Myth: The Great Recession was caused by free-market policies that led to irrational risk taking on Wall Street.
Reality: The Great Recession could not have happened without the vast web of government subsidies and controls that distorted financial markets.
As with the Great Depression, the causes of the Great Recession remain controversial, even among free-market-leaning economists. What we know for sure is that the free market can’t be blamed, because there was no free market in finance: finance (including the financial side of the housing industry) was one of the most regulated industries in the economy. And we also know that, absent some of those regulations, the crisis could not have occurred.
What Everyone Agrees On
The basic facts aren’t in dispute. During the early to mid 2000s, housing prices soared. At the same time, lending standards started to decline as the government encouraged subprime lending (i.e., lending to borrowers who had a spotty credit history and found it difficult to get conventional mortgages), and as businesses saw profit opportunities in extending loans to riskier borrowers and in offering riskier kinds of loans.
Increasingly, mortgage originators did not keep the loans they made on their own books, but sold them off to Fannie Mae, Freddie Mac, investment banks, or other financial firms, which bundled these loans into mortgage-backed securities (MBSs) and other financial instruments — instruments often rated super-safe by the three government-approved credit ratings agencies — and sold them to investors.
Financial institutions of all kinds invested heavily in housing, often financing these investments with enormous leverage (i.e., far more debt than equity). These investments went bad when housing prices began to decline and the underlying loans began to default at higher rates than expected.
As the value of MBSs and other mortgage-related instruments fell, the financial institutions that held them started to suffer losses, setting off a chain of failures and bailouts by the federal government, and ultimately causing credit markets to freeze up, threatening the entire financial system.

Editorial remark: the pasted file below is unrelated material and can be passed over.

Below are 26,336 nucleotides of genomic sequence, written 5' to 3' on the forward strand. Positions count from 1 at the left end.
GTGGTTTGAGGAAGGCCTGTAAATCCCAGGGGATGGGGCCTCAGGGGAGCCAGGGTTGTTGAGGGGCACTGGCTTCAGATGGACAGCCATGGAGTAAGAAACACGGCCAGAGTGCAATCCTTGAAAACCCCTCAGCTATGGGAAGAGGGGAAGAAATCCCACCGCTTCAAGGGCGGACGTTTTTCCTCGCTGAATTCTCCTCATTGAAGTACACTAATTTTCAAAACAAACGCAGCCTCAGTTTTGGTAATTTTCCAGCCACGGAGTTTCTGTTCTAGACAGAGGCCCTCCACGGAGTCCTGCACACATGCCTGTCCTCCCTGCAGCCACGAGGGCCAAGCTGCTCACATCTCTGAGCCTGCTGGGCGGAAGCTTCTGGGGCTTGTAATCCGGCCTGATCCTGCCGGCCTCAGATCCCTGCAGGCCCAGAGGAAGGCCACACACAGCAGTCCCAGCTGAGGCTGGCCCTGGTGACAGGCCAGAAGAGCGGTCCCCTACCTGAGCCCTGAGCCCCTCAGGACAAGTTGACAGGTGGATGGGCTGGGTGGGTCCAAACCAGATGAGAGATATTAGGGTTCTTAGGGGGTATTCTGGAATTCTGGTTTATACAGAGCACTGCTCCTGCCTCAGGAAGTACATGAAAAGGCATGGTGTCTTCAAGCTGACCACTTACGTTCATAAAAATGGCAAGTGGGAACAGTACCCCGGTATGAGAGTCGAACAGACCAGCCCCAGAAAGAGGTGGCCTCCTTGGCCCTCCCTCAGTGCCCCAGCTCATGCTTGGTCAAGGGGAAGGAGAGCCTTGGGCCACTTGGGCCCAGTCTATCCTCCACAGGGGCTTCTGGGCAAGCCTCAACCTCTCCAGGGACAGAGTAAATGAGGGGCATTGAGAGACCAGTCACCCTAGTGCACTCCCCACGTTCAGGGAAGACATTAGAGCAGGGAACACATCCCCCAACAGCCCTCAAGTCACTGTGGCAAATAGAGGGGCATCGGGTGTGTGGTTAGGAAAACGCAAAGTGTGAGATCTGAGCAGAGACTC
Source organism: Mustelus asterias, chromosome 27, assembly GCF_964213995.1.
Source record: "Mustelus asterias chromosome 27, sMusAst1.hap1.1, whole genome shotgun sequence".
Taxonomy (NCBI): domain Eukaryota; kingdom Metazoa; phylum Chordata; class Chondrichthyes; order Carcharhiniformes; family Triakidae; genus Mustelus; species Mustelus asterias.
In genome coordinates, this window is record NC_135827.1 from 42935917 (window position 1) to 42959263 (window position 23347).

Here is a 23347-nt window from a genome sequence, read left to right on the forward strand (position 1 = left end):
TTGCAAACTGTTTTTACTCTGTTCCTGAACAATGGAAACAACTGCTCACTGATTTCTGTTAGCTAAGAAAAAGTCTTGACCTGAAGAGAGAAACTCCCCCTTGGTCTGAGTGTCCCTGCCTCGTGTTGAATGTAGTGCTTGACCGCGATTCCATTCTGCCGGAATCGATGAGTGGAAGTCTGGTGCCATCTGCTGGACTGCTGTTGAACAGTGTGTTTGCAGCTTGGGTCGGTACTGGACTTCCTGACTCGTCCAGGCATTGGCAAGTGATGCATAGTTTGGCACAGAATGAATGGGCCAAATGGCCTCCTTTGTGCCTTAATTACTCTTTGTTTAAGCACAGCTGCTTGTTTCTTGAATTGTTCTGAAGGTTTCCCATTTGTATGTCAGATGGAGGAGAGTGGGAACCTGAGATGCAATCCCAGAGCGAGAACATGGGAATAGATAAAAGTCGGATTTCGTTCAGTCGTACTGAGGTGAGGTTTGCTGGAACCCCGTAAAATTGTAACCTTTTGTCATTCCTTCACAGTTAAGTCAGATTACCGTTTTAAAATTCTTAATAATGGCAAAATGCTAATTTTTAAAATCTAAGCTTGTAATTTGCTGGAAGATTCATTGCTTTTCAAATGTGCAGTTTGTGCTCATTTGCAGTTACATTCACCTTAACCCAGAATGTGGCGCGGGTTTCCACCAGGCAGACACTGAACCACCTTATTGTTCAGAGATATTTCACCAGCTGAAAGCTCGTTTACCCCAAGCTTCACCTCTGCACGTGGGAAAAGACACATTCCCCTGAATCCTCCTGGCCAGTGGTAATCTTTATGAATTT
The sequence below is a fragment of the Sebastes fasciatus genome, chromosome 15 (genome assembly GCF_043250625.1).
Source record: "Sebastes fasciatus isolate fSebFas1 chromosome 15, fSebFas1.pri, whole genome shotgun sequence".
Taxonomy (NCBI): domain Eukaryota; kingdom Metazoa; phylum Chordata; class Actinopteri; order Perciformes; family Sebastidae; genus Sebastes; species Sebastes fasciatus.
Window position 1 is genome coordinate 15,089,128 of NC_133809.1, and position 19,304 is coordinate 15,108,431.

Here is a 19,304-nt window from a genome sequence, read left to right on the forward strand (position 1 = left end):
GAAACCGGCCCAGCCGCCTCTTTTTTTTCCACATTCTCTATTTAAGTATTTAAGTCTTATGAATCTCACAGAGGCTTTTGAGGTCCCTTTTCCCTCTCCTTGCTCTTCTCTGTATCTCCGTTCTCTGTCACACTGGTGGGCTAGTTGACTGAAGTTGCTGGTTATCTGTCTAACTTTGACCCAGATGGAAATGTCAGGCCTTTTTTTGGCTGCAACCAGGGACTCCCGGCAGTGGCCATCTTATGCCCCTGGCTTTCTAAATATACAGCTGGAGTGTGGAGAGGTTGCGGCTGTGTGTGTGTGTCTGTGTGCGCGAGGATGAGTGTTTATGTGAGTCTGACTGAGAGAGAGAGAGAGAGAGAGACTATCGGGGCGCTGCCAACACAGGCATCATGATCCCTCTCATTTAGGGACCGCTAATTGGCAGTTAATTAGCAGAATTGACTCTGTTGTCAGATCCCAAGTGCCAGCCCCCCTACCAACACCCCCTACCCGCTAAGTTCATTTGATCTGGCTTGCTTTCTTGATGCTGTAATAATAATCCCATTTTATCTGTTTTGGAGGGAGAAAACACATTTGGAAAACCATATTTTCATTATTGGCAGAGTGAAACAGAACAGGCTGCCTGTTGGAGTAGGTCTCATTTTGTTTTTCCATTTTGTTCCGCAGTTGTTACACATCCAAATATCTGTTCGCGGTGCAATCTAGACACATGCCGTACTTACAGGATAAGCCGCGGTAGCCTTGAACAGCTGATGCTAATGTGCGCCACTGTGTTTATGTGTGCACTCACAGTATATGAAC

On these points, there is agreement. But why did this happen? What led so many institutions to invest so heavily in housing? Why did they make these investments using extreme amounts of leverage — and why were they able to take on so much debt in the first place? What led credit markets to break down in 2008? And what led the problems in housing and finance to spill over into the rest of the economy, turning a financial crisis into the Great Recession?
As with our discussion of the Great Depression, this is not intended to be a definitive, blow-by-blow account of the crisis. The goal is to lay to rest the myth that our financial system was anything close to free, and to see some of the ways in which government intervention played a role in creating the Great Recession.
The Federal Reserve Makes the Housing Boom Possible
We typically speak of central bankers controlling interest rates. More precisely, they influence interest rates by expanding or contracting the money supply. Recall from our discussion of the Great Depression that central bankers can make two crucial mistakes when it comes to monetary policy: they can be too loose (leading to price inflation or credit booms) or they can be too tight (leading to deflationary contractions).
The best explanation of the root cause of the housing boom is that, during the early 2000s, the Federal Reserve’s monetary policy was too loose, setting off — or at least dramatically magnifying — a boom in housing.
There are various metrics you can look at to assess whether monetary policy is too tight or too expansionary, but they all point in the same direction during this period. Take interest rates. As economist Lawrence H. White points out: